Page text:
image.jpeg
 

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Discussion Starter #12
Enso-
I always think in terms of lbs when it comes to fish size. In Iceland each river has a log book where all catches are recorded so they know exactly how many fish were caught, size, where, etc. Back when most of the catch was kept the fish were weighed and recorded in pounds. Since going to more C&R on the rivers most anglers record the fish in the log book in terms of length and that is done in cm. They also changed the log book to kg and there is an option to include weight in kg but many do not. So I kind of use this hybrid measuring some fish before release if I can, sometimes this is difficult by yourself so I just estimate the fish length. But I always think in pounds, the Icelanders also just double the kgs to get pounds rather than using 2.2 so they will call a 10kg fish a 20lb fish when actually it is 22lbs. They also use 100cm as the mark for 10kg or 20lb fish and most rivers have a mandatory release of fish over 70cm which is what they determine the MSW threshold so fish of about 7-8lbs.
Guernsey-
I just go on my own no guide having fished up there since I was a kid back in the 70s. I'm familiar with most of the rivers I fish. I will also fish with Icelandic friends as well as Icelandic relatives. Most rivers are not too difficult to navigate as everything is just driving to beats no boats and most pools are marked or pretty easy to read the pool, etc. But if you are going for the first time it is sometimes pretty good or wise to use a guide.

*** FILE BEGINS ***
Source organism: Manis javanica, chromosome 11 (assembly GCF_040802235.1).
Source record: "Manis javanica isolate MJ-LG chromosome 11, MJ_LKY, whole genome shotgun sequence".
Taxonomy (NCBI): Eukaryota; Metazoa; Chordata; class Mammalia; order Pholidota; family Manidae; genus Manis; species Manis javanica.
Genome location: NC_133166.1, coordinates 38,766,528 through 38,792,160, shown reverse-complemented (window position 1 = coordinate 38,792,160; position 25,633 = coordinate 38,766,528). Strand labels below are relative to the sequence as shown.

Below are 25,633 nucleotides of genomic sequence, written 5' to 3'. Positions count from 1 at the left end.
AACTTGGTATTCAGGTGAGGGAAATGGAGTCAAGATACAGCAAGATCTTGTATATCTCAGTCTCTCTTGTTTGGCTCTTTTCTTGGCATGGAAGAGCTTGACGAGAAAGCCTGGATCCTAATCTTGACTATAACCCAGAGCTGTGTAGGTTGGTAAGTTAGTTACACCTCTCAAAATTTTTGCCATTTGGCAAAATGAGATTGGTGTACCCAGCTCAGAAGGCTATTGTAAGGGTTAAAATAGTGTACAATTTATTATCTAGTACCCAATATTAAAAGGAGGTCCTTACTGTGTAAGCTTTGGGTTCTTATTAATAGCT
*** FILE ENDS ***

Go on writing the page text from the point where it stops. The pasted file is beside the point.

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Iceland

What an absolutely beautiful place. It reminds me very much of Northern Scotland, where my people come from. Glad you were able to journey there.
 

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Wow! Really cool. Now I am thinking that next year’s big fishing trip needs to be Iceland. Iceland has been an idea in my head but the more pictures or video of fishing there I see, the higher it gets on my list.

Thanks so much
 

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Beautiful place, the lupine still in bloom caught my eye. Some pretty fish also but the landscapes were wonderful.

Ard
 

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Discussion Starter #19
Foreach- I use single handed rods a lot in Iceland as the rivers are medium to small and most have primarily grilse. But it varies some rivers I use more double hand as they are bigger or have bigger fish. I prefer the single hand Rod for fishing hitch tubes.
Ard- They brought in the Lupines years ago from your neck of the woods. They were brought in to help fight erosion and they have taken off and even over in some respect. The one picture with the Lupines by the meadow pool, I fished this as a kid with my dad in the late 70s and early 80s and it just had grass on the bank. Now the Lupines have taken over and you have to wade through them on the bank.